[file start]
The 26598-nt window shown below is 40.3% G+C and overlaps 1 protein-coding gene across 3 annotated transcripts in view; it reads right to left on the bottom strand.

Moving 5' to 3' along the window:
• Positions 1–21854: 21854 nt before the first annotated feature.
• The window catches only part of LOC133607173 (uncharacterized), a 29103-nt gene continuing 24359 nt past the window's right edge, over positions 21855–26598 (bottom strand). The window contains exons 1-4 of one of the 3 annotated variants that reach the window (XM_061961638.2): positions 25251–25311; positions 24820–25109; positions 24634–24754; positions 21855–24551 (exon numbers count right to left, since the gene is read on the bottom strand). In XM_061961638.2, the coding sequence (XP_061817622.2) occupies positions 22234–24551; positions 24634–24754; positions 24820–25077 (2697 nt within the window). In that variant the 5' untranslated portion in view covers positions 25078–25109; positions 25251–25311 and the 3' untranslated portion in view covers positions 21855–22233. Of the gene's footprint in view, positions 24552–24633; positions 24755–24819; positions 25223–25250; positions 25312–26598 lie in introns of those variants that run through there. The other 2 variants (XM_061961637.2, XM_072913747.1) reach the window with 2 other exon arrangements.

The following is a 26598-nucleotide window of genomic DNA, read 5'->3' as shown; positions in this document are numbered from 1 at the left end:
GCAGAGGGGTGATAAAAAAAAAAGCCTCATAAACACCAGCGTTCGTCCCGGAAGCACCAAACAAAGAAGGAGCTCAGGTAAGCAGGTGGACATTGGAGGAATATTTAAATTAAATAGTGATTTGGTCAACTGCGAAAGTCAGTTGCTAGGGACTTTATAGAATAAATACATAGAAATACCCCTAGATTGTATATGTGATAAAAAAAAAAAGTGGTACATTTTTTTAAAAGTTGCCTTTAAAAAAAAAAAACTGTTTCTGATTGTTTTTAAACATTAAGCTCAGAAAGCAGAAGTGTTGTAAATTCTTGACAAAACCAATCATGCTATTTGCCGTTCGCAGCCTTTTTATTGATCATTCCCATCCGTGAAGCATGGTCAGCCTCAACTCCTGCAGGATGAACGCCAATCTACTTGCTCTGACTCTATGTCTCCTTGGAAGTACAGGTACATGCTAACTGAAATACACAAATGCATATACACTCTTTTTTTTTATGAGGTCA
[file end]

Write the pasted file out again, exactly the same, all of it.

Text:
The 26598-nt window shown below is 40.3% G+C and overlaps 1 protein-coding gene across 3 annotated transcripts in view; it reads right to left on the bottom strand.

Moving 5' to 3' along the window:
• Positions 1–21854: 21854 nt before the first annotated feature.
• The window catches only part of LOC133607173 (uncharacterized), a 29103-nt gene continuing 24359 nt past the window's right edge, over positions 21855–26598 (bottom strand). The window contains exons 1-4 of one of the 3 annotated variants that reach the window (XM_061961638.2): positions 25251–25311; positions 24820–25109; positions 24634–24754; positions 21855–24551 (exon numbers count right to left, since the gene is read on the bottom strand). In XM_061961638.2, the coding sequence (XP_061817622.2) occupies positions 22234–24551; positions 24634–24754; positions 24820–25077 (2697 nt within the window). In that variant the 5' untranslated portion in view covers positions 25078–25109; positions 25251–25311 and the 3' untranslated portion in view covers positions 21855–22233. Of the gene's footprint in view, positions 24552–24633; positions 24755–24819; positions 25223–25250; positions 25312–26598 lie in introns of those variants that run through there. The other 2 variants (XM_061961637.2, XM_072913747.1) reach the window with 2 other exon arrangements.

The following is a 26598-nucleotide window of genomic DNA, read 5'->3' as shown; positions in this document are numbered from 1 at the left end:
GCAGAGGGGTGATAAAAAAAAAAGCCTCATAAACACCAGCGTTCGTCCCGGAAGCACCAAACAAAGAAGGAGCTCAGGTAAGCAGGTGGACATTGGAGGAATATTTAAATTAAATAGTGATTTGGTCAACTGCGAAAGTCAGTTGCTAGGGACTTTATAGAATAAATACATAGAAATACCCCTAGATTGTATATGTGATAAAAAAAAAAAGTGGTACATTTTTTTAAAAGTTGCCTTTAAAAAAAAAAAACTGTTTCTGATTGTTTTTAAACATTAAGCTCAGAAAGCAGAAGTGTTGTAAATTCTTGACAAAACCAATCATGCTATTTGCCGTTCGCAGCCTTTTTATTGATCATTCCCATCCGTGAAGCATGGTCAGCCTCAACTCCTGCAGGATGAACGCCAATCTACTTGCTCTGACTCTATGTCTCCTTGGAAGTACAGGTACATGCTAACTGAAATACACAAATGCATATACACTCTTTTTTTTTATGAGGTCA